All diagramable questions have very tempting sucker choices. This is because diagraming mistakes are easy to predict. So, an incorrect anticipation will probably show up in your answer choices. This makes diagramable questions pretty difficult.

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To Succeed on LSAT Test Day → Learn to Diagram

If you want to have a successful LSAT test day, you need to learn to diagram. There are lots of ways I could say the same thing: Only if you learn to diagram will you succeed on LSAT test day, for example. Or: no one who succeeds on LSAT test day doesn’t learn to diagram.

One of the reasons diagramming is so great is that it lets you get all these statements down to the same logical structure:

Succeed on LSAT test day → Learn to diagram

Conditional statements such as the above are all over the LSAT. Many Logical Reasoning question types are chock full of them. Grouping games, especially the In and Out variety, often have nothing but conditional statements as rules. And conditional rules pop up not at all infrequently in ordering games as well.

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Nothing Puts You in the Holiday Spirit Like LSAT Diagramming

Knowing how to identify and diagram conditional relationships is necessary for doing well on the LSAT (That is, If Do Well on LSAT -> Know how to Diagram); they are seen throughout Logical Reasoning and many of the most confusing rules in Logic Games are often conditional. If you misrepresent one of these rules, it is quite literally game over.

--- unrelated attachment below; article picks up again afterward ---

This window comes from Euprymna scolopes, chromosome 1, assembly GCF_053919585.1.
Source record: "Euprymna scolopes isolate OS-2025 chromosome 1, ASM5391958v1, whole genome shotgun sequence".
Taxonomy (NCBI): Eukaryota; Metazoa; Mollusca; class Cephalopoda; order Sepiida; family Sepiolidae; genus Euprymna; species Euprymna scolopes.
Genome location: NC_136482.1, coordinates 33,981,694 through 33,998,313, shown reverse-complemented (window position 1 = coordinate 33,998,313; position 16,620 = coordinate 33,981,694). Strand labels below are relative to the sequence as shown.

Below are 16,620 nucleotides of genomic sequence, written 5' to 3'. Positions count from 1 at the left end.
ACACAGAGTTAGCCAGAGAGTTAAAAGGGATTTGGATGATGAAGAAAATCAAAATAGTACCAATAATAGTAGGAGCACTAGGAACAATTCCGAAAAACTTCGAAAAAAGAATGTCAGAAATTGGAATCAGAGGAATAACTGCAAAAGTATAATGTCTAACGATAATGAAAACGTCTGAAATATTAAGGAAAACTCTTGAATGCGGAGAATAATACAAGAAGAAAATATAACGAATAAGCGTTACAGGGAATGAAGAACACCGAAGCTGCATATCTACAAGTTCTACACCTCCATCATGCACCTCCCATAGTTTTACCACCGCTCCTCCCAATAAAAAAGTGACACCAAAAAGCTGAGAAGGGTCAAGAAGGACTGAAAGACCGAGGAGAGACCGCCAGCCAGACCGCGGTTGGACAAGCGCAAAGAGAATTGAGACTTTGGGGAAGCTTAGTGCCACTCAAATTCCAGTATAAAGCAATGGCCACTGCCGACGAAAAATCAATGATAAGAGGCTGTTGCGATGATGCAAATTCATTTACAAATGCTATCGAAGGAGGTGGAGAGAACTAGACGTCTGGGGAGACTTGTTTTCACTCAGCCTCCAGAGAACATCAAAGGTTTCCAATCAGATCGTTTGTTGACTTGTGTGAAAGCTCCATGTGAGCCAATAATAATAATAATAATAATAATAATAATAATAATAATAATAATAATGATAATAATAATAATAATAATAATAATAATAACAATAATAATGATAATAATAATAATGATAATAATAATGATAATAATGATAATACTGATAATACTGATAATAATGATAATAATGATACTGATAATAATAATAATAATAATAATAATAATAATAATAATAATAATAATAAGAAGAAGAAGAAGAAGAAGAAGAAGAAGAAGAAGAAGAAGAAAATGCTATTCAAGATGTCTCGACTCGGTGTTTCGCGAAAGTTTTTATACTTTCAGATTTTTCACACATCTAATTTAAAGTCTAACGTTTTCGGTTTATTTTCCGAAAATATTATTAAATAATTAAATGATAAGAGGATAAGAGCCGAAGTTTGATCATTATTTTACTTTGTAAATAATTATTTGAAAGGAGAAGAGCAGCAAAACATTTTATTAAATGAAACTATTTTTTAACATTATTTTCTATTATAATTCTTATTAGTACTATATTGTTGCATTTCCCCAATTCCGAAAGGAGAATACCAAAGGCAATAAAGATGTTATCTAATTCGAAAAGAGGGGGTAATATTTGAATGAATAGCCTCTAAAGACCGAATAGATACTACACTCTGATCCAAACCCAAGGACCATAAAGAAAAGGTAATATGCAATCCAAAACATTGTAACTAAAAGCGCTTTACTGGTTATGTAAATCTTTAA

Learning to diagram properly may be difficult at first, and rightly so, as you’re essentially learning a new language, that of logic, but if you master this vital skill early in class you’ll have an excellent foundation for understanding future, more difficult concepts. Below are a number of harder conditional diagramming drills to help you learn this vitally important skill. Try and diagram every conditional relationship you encounter and infer any supported conclusions.

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Logic Games Tips: Partying with Brutal Deductions

Since some crazy folks have started circulating rumors about the Logic Games on the LSAT becoming more difficult over the last year or so, I thought it might be appropriate to outline some brutal deductions.

Say hello to the final game from the September 2009 LSAT.  In order to get through this game in less than an hour (and not slice your wrists in the process), some crucial deductions were needed.

Let’s take a look (the subject of the game has been slightly altered):